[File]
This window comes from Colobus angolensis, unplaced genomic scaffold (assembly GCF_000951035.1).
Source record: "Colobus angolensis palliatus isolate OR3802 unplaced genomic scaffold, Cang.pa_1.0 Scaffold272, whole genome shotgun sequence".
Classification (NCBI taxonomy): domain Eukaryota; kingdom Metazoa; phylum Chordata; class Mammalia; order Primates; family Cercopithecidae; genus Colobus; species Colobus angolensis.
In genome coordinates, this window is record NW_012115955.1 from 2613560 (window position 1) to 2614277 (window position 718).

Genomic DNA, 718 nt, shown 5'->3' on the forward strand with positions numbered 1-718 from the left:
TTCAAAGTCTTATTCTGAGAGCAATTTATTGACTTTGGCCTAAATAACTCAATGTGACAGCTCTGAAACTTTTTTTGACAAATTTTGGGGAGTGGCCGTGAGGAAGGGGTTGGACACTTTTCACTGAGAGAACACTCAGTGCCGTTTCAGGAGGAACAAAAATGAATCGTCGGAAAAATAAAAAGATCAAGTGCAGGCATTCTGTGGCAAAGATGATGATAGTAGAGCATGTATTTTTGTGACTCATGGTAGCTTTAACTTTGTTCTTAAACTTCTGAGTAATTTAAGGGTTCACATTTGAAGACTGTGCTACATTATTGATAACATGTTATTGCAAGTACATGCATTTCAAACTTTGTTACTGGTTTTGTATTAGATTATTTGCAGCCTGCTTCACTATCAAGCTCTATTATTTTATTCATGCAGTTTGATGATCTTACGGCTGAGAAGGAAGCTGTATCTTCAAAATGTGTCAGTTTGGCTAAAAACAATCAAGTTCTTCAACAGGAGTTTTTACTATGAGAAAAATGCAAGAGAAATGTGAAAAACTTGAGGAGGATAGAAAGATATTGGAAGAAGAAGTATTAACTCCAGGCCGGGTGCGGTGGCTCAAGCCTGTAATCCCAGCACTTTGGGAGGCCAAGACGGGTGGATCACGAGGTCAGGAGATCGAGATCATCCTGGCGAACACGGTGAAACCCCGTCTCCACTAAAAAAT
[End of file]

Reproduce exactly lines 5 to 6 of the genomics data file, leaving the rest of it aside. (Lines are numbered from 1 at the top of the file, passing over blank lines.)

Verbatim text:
Genomic DNA, 718 nt, shown 5'->3' on the forward strand with positions numbered 1-718 from the left:
TTCAAAGTCTTATTCTGAGAGCAATTTATTGACTTTGGCCTAAATAACTCAATGTGACAGCTCTGAAACTTTTTTTGACAAATTTTGGGGAGTGGCCGTGAGGAAGGGGTTGGACACTTTTCACTGAGAGAACACTCAGTGCCGTTTCAGGAGGAACAAAAATGAATCGTCGGAAAAATAAAAAGATCAAGTGCAGGCATTCTGTGGCAAAGATGATGATAGTAGAGCATGTATTTTTGTGACTCATGGTAGCTTTAACTTTGTTCTTAAACTTCTGAGTAATTTAAGGGTTCACATTTGAAGACTGTGCTACATTATTGATAACATGTTATTGCAAGTACATGCATTTCAAACTTTGTTACTGGTTTTGTATTAGATTATTTGCAGCCTGCTTCACTATCAAGCTCTATTATTTTATTCATGCAGTTTGATGATCTTACGGCTGAGAAGGAAGCTGTATCTTCAAAATGTGTCAGTTTGGCTAAAAACAATCAAGTTCTTCAACAGGAGTTTTTACTATGAGAAAAATGCAAGAGAAATGTGAAAAACTTGAGGAGGATAGAAAGATATTGGAAGAAGAAGTATTAACTCCAGGCCGGGTGCGGTGGCTCAAGCCTGTAATCCCAGCACTTTGGGAGGCCAAGACGGGTGGATCACGAGGTCAGGAGATCGAGATCATCCTGGCGAACACGGTGAAACCCCGTCTCCACTAAAAAAT